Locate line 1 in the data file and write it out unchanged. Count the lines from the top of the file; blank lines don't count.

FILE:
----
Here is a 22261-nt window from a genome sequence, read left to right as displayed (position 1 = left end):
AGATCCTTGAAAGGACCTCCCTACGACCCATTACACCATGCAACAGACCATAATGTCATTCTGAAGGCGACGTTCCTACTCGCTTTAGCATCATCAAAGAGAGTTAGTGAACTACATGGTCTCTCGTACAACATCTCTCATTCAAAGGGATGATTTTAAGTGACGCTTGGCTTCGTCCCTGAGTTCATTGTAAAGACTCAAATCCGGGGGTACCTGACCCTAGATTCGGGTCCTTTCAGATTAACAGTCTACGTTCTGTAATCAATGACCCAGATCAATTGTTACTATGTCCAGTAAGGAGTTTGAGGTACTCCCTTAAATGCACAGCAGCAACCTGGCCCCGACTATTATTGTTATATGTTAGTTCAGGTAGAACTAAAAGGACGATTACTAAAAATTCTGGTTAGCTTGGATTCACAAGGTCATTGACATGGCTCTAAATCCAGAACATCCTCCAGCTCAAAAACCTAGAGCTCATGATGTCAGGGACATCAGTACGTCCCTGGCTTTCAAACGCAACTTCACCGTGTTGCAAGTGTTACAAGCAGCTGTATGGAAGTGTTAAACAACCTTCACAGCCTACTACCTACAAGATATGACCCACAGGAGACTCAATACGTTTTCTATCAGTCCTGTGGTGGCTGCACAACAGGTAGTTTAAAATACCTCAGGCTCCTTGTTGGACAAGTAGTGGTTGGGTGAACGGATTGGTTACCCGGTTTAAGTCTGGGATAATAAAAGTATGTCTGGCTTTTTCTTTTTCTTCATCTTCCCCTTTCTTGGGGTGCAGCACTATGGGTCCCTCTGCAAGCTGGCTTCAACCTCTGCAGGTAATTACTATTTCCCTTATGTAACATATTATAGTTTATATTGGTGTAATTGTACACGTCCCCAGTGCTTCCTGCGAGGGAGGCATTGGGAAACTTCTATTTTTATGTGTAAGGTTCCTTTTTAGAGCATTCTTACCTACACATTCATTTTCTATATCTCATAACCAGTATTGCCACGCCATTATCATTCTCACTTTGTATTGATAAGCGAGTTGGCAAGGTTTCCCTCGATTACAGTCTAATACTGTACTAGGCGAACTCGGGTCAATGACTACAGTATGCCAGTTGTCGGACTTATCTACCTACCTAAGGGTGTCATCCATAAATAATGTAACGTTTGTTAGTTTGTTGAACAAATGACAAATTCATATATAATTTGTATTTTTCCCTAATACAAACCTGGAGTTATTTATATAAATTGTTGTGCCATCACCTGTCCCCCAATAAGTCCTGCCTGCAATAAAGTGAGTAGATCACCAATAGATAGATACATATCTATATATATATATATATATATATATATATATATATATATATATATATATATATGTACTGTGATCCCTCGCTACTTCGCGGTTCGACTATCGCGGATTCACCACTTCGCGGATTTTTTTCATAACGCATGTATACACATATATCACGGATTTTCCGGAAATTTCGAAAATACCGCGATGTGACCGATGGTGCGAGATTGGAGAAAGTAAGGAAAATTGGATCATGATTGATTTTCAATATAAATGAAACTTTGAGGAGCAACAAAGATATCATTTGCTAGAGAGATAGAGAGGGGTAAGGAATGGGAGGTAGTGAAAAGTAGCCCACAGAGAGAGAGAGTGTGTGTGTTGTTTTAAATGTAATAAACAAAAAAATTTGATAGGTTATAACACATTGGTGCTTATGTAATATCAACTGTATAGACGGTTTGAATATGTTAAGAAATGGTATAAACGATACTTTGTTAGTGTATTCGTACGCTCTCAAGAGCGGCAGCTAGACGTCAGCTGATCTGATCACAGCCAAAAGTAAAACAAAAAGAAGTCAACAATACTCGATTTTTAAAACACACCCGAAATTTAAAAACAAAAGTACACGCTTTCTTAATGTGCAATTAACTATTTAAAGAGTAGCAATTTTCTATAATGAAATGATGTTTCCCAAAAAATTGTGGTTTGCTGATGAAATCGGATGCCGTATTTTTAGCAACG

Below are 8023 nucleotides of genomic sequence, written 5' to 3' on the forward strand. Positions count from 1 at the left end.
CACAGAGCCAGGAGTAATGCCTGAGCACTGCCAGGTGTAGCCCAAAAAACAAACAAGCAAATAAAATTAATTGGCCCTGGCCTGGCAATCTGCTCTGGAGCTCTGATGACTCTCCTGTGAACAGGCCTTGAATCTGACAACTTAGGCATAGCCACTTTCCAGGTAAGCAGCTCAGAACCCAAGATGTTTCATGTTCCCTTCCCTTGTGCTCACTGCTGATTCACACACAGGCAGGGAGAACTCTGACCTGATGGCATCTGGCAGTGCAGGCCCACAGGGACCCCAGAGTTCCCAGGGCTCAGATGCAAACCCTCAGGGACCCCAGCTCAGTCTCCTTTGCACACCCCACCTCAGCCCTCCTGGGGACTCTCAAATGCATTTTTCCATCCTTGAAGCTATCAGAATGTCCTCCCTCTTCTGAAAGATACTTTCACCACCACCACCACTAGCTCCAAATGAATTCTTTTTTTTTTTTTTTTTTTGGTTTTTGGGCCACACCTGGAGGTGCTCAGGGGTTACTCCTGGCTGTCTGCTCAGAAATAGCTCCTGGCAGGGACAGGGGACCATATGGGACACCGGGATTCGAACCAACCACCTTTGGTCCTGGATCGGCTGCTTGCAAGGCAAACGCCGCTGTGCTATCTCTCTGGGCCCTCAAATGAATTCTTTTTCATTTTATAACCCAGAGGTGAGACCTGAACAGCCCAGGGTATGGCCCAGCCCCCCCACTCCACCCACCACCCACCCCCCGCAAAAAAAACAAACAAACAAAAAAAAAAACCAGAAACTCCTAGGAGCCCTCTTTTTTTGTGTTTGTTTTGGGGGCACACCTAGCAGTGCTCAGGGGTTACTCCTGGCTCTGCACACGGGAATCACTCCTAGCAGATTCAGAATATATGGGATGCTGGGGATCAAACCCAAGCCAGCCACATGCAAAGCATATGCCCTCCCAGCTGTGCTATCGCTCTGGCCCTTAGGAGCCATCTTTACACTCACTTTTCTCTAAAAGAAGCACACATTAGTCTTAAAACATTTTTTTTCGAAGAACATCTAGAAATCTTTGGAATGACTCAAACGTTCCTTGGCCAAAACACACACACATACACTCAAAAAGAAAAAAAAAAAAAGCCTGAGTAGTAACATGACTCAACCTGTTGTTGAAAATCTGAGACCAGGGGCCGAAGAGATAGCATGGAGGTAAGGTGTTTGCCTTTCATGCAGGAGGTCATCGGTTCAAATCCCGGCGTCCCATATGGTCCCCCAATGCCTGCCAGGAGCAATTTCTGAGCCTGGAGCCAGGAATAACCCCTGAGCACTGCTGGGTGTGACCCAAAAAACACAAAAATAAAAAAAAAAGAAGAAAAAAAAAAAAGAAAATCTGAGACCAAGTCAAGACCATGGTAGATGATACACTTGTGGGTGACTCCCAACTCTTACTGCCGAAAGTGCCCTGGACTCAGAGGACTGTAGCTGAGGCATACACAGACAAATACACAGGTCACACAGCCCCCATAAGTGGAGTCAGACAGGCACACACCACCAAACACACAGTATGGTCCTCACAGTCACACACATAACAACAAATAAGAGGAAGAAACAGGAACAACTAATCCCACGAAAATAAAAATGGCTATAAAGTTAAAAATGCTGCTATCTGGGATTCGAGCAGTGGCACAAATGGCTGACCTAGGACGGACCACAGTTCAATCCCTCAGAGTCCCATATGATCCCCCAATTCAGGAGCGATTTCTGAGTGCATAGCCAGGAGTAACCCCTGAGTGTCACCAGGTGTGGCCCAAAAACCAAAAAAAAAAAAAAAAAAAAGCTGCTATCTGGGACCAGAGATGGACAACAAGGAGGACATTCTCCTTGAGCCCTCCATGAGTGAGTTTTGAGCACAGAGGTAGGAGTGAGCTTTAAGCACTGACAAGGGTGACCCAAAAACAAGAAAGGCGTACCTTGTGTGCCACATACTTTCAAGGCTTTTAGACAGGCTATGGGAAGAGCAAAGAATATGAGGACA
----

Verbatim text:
Here is a 22261-nt window from a genome sequence, read left to right as displayed (position 1 = left end):